Friday, February 19, 2010

A Bad Penny Turns Up Again in the Third Department

Village of Brewster v. Virginia Sur. Co., Inc.
(3rd Dept., decided 2/18/2010)

Readers:  this is an interactive post.  Can you spot the bad penny in this decision?  The ruling that diverges from established tenets of New York insurance coverage law?  The part that raises one or both of your eyebrows and evokes an audible "huh?" when you read it?  One of the components of this decision stands alone as the Third Department's own rule of law.  I'll give you a hint.  It's the issue for which the Third Department cites only its own cases, perpetuating what I believe is a relatively longstanding error of insurance coverage law, at least in the Third Department.  It's like a bad penny that keeps showing up.  You know what they say about repeating something often enough. 

If you think you've spotted the peculiar rule, leave a comment on this post.  First correct answer wins something.  I don't know what yet, but it'll be something.  Let me make this a multiple choice quiz.  The component issues/rulings from this decision, and thus your answer choices, are:
  1. Regardless of whether it must ultimately indemnify the additional insured Village of Brewster in the underlying property damage actions, Virginia Surety Company must defend the Village because the allegations of the underlying complaints are what trigger Virginia Surety's exceedingly broad duty to defend.
  2. Having failed to establish as a matter of law that there is no possible factual or legal basis on which it might eventually be obligated to indemnify the Village under any policy provision, Virginia Surety must defend the Village in the underlying actions, with the issue of indemnification to await the proof at trial in those actions.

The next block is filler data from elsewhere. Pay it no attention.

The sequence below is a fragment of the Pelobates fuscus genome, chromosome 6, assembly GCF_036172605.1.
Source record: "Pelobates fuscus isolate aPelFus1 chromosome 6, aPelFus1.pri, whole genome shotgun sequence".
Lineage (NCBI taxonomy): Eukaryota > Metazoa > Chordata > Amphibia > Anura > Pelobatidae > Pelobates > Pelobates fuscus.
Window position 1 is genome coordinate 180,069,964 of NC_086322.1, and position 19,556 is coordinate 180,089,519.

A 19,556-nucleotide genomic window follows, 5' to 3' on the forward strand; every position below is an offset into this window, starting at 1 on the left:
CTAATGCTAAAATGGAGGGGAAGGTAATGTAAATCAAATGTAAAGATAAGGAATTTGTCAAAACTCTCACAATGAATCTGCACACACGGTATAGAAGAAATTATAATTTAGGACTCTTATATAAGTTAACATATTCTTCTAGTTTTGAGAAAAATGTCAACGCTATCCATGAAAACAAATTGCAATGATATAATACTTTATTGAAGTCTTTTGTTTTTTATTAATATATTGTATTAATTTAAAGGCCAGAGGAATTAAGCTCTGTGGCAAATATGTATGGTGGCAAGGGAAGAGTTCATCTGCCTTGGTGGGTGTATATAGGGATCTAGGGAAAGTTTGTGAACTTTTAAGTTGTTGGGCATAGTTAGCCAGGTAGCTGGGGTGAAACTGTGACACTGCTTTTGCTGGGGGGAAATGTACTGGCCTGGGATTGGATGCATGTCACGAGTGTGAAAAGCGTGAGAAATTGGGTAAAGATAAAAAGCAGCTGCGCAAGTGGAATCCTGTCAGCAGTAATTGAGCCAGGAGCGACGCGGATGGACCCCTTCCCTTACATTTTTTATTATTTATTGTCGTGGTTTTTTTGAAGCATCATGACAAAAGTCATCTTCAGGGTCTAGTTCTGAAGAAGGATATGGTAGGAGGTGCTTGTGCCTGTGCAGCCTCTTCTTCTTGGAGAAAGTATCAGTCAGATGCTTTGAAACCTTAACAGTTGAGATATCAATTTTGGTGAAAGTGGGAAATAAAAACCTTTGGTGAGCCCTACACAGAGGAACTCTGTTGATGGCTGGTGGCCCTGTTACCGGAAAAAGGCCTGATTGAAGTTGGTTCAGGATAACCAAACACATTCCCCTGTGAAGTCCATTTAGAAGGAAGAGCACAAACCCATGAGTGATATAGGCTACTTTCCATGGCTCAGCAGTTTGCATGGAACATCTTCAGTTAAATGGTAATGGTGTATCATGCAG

3. Virginia Surety waived or is precluded from asserting any policy exclusions not raised or invoked in its original disclaimer.
  4. Coverage for the Village under Virginia Surety's policy is primary and must be exhausted before the Village's own insurer is required to contribute under its policy.
  5. Virginia Surety must reimburse the Village's insurer for costs incurred to date in defending the underlying actions.  
See?  You already have a 20% chance of picking the right issue.  Answers without explanations, however, won't count.  I'll re-post this case one week from today, on Friday, February 26th, with my identification and explanation of the bad penny.  Until then, have a look at the decision by clicking on its link above and let us know what you think.


Tom E. said...

I'll hazard a guess - #3. Section 3420(d) of New York's Insurance Law does not apply to property damage claims. Therefore, the 3d Dept. erred in precluding the carrier's previously uninvoked exclusions. However, the insurer could be equitably estopped from relying on coverage defenses if the insured/claimant could prove it was prejudiced by the insurer's actions and/or it relied to its detriment on the insurer's conduct.

Anonymous said...

Well it seems that #3 is the correct answer given the claim concerns "property" and not death or bodily injury.....but what about a legal malpractice claim where the underlying claim is for death or bodily injury? Umm...the death or bodily injury is a necessary element of the malpractice claim which must be proved and the damages awarded are only based upon the death or bodily injury? Are the legal malpractice claim proceeds in such an instance taxable or exempt as being the result of death or bodily injury? Interesting, isn't it?